Control through postharvest practices

Although the prevention of preharvest infection in peanuts is the best control strategy, afla-toxin also accumulates during harvesting and postharvest processing. We found in West Africa that aflatoxin accumulates, especially in susceptible cultivars, when pod removal from lifted plants is delayed. The toxin content in peanut kernels increased from 4 ng/g when tested immediately after lifting the plants to 6.8 ng/g two weeks after plant lifting in resistant cultivars 55-437 and J11. In the susceptible cultivars JL24 and Fleur 11, aflatoxin levels were 105 ng/g immediately after lifting and 270 ng/g two weeks after lifting. Farmers traditionally dry lifted plants in heaps, which increases humidity due to poor ventilation and favors fungal proliferation and toxin accumulation. To alleviate these problems, postharvest recommendations include removal of pods soon after lifting of plants. Replacing farmers' traditional practice of drying in heaps with a "batch" drying process (pods facing the sun for rapid drying and facilitating good aeration; cf., Fig. 2) dramatically reduces aflatoxin accumulation. For example, in experiments conducted in farmers' fields at Kayes village (Mali), the mean aflatoxin level was 14.3 ng/g (range 2-21.5 ng/g) for peanuts dried in batches, and 46 ng/g (range 12-60 ng/g) for peanuts dried by traditional heaping method.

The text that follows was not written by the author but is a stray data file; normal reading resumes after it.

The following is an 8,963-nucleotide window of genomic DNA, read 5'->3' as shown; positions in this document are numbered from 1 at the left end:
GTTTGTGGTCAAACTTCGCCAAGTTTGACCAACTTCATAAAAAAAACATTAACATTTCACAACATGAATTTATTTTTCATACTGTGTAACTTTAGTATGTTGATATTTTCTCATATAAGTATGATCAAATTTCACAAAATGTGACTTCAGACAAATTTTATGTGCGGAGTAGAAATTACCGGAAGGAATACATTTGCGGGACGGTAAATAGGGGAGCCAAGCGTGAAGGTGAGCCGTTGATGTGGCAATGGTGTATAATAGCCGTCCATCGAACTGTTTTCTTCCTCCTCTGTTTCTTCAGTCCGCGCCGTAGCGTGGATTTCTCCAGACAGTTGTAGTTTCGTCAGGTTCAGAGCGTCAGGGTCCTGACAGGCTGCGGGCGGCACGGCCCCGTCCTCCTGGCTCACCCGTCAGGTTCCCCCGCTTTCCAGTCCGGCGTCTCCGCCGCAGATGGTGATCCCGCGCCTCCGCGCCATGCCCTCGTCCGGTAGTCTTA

On-farm and household storage conditions available to subsistence farmers are inadequate for the safe storage of produce, e.g., lack of clean storage bins and frequent pest infestations. These problems create conditions conducive to the accumulation of aflatoxin even in products that were uncontaminated when harvested. For example, toxin content increased in stored peanut kernels, cv. Fleur 11, from 84 ± 33 ng/g at harvest to 184 ± 54 ng/g and, 255 ± 78 ng/g, when tested after one and two months of on-farm storage, respectively. The development of adequate postharvest storage requires further study, including profiles of storage and practices in various regions, to identify methods that maintain proper temperature and humidity while providing protection from insects and other pests.

Creating awareness and technology transfer